I followed your suggestion to visit the University College of Denver University and looked for information about getting a degree in translation however I could not find tuition information anywhere.

    I would really like to have formal training in translaton so I can be more prepared and be able to get more confidence in the field.

    Thank you for all the advice you have given us, I found them very useful.


    Elsa T.

  12. Hi,

    I know this question has already been asked to a degree but can you please clarify for me that I need to be fluent in a language at both reading & writing AND speaking & listening, before I can think about becoming a translator?

    I ask because my reading and writing skills are considerably better than my speaking and listening.

    Many thanks, Adam.

  13. Hi Adam,

    In my opinion, if you plan to be a translator (and not an interpreter), you speaking skills may be somewhat lower than your reading and writing skills, in the sense that you can still have a heavy accent in you B language, and that would be OK (you would still need to speak the language fluently, though).

    You listening skills, however, should be on a par with you reading skills: i.e., you should be able to understand someone speaking your source language just as well as a native speaker.

    This doesn't mean always be able to understand everybody, no matter what regional accent or dialect they speak - it means being as likely as a native speaker to be occasionally stumped.

  14. Hello Riccardo,

    I'm the guy who asked all these questions. I appreciate you doing this.

    This gives me a clearer view of what needs to be done. Being a translator is still my goal. However, the one thing that discouraged me from embarking on a career in translation was due to being told, and from information online, that I had to live abroad for several years to be a competent translator. I don't have the means to do that. I've traveled to many countries of my source language, which is Spanish, and have worked very hard to maintain and sharpen my Spanish. I studied abroad twice and I always took those opportunities to deepen my knowledge of the Spanish language. I didn't waste time.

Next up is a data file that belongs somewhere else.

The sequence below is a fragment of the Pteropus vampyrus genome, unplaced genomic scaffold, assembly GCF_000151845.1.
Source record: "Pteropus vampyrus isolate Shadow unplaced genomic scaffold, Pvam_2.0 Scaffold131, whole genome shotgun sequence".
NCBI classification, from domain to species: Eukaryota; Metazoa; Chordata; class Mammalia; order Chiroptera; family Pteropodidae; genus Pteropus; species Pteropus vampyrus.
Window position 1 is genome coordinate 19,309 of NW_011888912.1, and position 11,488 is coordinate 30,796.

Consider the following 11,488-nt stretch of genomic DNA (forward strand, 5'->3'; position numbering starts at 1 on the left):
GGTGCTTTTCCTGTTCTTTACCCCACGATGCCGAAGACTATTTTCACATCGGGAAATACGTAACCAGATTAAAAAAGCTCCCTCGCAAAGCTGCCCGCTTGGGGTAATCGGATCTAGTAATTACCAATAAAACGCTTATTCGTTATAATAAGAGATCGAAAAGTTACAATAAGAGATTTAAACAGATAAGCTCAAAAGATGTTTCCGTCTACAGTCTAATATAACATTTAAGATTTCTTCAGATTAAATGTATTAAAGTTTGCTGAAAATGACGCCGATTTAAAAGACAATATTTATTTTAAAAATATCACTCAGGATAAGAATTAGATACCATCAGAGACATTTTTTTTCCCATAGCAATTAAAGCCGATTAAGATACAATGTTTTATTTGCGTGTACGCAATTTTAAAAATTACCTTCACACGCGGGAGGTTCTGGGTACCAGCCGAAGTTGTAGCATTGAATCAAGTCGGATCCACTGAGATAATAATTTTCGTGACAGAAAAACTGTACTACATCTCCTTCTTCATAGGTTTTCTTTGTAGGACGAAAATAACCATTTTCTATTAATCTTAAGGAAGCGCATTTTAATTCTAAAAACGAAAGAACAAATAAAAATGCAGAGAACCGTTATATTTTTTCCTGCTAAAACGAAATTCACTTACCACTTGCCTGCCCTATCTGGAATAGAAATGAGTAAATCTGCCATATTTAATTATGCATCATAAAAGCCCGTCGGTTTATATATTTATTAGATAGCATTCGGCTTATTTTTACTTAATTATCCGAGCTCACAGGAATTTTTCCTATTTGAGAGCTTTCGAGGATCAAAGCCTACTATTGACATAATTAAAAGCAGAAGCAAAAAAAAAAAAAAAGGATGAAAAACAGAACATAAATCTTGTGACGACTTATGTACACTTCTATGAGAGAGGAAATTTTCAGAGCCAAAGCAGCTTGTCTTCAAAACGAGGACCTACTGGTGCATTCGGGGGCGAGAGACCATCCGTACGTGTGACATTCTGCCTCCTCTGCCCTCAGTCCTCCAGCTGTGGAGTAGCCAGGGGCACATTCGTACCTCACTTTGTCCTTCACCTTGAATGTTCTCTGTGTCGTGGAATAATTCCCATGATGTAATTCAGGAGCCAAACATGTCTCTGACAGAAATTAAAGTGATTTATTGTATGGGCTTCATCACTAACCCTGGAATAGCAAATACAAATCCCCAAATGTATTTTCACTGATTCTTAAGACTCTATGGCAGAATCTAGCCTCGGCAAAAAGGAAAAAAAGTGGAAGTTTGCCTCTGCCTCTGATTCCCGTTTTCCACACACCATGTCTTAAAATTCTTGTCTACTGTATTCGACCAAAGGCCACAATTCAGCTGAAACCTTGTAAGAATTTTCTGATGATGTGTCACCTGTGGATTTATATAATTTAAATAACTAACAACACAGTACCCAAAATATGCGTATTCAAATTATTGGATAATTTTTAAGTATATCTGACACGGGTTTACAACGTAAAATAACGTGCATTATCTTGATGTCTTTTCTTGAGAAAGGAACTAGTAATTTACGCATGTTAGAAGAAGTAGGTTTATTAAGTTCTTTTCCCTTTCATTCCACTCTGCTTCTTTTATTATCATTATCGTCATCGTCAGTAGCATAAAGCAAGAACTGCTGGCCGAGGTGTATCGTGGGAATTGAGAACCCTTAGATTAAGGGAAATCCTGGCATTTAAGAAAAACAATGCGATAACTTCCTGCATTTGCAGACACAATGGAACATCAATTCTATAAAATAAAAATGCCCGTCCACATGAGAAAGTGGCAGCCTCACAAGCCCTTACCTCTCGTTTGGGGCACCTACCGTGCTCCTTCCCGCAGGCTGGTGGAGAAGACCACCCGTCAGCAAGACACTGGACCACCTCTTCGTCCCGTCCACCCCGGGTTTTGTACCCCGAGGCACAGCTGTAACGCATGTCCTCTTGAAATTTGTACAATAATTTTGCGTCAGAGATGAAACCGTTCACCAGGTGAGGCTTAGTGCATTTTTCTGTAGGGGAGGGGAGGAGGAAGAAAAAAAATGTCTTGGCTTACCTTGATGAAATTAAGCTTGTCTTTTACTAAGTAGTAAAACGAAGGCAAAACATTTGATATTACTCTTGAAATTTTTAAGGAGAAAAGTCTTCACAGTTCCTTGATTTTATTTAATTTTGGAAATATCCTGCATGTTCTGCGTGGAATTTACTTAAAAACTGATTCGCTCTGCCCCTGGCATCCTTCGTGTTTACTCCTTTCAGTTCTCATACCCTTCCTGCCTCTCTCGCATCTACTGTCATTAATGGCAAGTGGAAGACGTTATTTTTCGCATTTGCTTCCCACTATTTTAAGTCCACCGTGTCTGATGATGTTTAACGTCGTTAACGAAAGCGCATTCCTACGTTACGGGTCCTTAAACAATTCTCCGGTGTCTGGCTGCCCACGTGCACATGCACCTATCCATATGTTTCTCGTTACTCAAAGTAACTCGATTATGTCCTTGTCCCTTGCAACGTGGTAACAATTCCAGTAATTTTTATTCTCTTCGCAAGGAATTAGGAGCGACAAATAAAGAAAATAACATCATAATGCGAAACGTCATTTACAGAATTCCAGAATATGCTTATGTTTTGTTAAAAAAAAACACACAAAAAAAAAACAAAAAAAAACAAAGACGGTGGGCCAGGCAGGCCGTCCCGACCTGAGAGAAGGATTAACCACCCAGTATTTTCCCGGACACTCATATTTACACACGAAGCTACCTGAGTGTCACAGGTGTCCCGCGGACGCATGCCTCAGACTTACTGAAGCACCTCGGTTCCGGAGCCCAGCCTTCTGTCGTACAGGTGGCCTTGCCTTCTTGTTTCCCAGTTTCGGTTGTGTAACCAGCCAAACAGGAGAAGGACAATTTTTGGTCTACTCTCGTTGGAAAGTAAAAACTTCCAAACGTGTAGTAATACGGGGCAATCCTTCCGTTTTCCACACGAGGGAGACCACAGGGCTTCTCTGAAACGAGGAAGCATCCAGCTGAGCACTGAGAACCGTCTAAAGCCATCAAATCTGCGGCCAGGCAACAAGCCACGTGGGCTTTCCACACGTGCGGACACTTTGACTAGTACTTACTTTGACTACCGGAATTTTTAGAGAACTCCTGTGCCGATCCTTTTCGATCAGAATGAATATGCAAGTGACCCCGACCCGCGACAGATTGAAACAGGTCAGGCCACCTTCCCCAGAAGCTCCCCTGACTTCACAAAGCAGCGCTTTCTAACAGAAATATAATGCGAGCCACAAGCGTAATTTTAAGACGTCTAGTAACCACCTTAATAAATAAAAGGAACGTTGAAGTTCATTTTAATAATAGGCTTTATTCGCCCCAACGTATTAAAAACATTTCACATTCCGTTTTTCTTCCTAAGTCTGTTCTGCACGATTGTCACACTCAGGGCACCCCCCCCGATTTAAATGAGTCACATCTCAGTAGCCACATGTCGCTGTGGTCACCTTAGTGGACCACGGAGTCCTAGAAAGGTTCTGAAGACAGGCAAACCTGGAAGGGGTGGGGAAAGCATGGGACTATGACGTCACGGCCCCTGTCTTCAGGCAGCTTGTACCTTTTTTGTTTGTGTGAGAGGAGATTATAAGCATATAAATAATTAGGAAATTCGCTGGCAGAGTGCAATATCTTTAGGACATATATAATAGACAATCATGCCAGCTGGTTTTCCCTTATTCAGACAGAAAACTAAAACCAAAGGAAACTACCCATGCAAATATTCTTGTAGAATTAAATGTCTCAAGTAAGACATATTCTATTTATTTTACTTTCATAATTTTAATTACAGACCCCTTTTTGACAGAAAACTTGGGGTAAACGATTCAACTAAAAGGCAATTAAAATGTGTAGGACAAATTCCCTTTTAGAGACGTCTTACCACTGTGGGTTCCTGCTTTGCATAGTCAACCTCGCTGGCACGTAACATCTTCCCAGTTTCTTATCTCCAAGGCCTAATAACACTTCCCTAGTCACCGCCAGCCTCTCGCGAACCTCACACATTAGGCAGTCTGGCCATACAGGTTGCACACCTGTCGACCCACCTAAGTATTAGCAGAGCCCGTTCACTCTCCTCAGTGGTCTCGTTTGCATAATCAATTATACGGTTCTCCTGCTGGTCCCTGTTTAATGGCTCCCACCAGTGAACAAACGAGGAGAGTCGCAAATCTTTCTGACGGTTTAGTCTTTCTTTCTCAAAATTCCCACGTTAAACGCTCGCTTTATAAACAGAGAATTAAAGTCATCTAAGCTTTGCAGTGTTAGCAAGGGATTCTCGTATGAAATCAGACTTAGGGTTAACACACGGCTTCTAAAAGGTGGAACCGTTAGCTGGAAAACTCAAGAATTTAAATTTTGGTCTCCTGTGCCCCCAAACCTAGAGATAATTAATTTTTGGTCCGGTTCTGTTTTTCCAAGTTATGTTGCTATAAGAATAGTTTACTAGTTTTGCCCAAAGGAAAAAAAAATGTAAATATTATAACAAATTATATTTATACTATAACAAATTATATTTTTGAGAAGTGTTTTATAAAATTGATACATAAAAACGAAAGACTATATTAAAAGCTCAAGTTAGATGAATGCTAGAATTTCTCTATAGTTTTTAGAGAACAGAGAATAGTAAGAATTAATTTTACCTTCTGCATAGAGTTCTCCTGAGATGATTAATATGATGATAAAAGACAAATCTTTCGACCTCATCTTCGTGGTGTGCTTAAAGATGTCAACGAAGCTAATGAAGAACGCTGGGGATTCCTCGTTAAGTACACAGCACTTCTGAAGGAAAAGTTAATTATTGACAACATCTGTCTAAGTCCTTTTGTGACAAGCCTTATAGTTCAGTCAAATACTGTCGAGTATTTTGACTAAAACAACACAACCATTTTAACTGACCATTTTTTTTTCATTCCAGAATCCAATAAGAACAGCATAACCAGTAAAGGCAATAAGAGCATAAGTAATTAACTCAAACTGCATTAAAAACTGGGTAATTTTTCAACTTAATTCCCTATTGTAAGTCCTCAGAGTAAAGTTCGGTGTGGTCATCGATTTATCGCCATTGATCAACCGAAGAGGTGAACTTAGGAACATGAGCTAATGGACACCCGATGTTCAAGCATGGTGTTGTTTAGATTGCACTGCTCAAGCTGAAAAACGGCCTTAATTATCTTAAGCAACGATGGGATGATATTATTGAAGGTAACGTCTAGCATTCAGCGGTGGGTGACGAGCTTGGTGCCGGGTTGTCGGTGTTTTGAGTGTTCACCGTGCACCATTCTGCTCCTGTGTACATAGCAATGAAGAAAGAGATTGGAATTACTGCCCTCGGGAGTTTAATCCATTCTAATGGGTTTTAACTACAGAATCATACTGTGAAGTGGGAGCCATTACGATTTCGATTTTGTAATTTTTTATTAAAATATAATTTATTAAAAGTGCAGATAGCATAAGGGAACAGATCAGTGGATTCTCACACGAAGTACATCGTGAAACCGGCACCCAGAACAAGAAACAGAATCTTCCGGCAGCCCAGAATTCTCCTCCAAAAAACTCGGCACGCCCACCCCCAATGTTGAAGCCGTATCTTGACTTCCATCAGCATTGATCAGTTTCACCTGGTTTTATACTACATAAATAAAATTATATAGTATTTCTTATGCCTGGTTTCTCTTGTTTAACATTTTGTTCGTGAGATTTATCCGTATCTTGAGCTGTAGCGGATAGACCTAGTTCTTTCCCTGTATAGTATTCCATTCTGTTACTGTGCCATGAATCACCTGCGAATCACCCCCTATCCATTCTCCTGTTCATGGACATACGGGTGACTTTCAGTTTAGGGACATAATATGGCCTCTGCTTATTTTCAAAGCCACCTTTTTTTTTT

Now for French, I put that aside to focus more on Spanish. If I decide to continue to learn it as my third language I'll consider living in France or another French speaking country for a few months.

    Just out of curiosity Riccardo, what if living abroad is never an option? What if you just can't move abroad? Should you give up learning a third language? Would it be a waste of time to learn if you can never study abroad or live in that particular country for a short amount of time?

    Thanks again

  15. Hi Anonymous,

    Why should you give up learning a third language, even if living abroad is never an option? I think you are confusing learning languages and working with them. By definition, a third language is usually not one you work with very often: you work mostly from your B language into your A language most of the time, no matter if you do have or not a C language, a D language and so on.

    Learning a language well enough for it to be a working language (i.e., one from which you translate confidently) is certainly much easier if you can at least study abroad for a while - to learn how the native speakers actually use the language in day-to-day situations.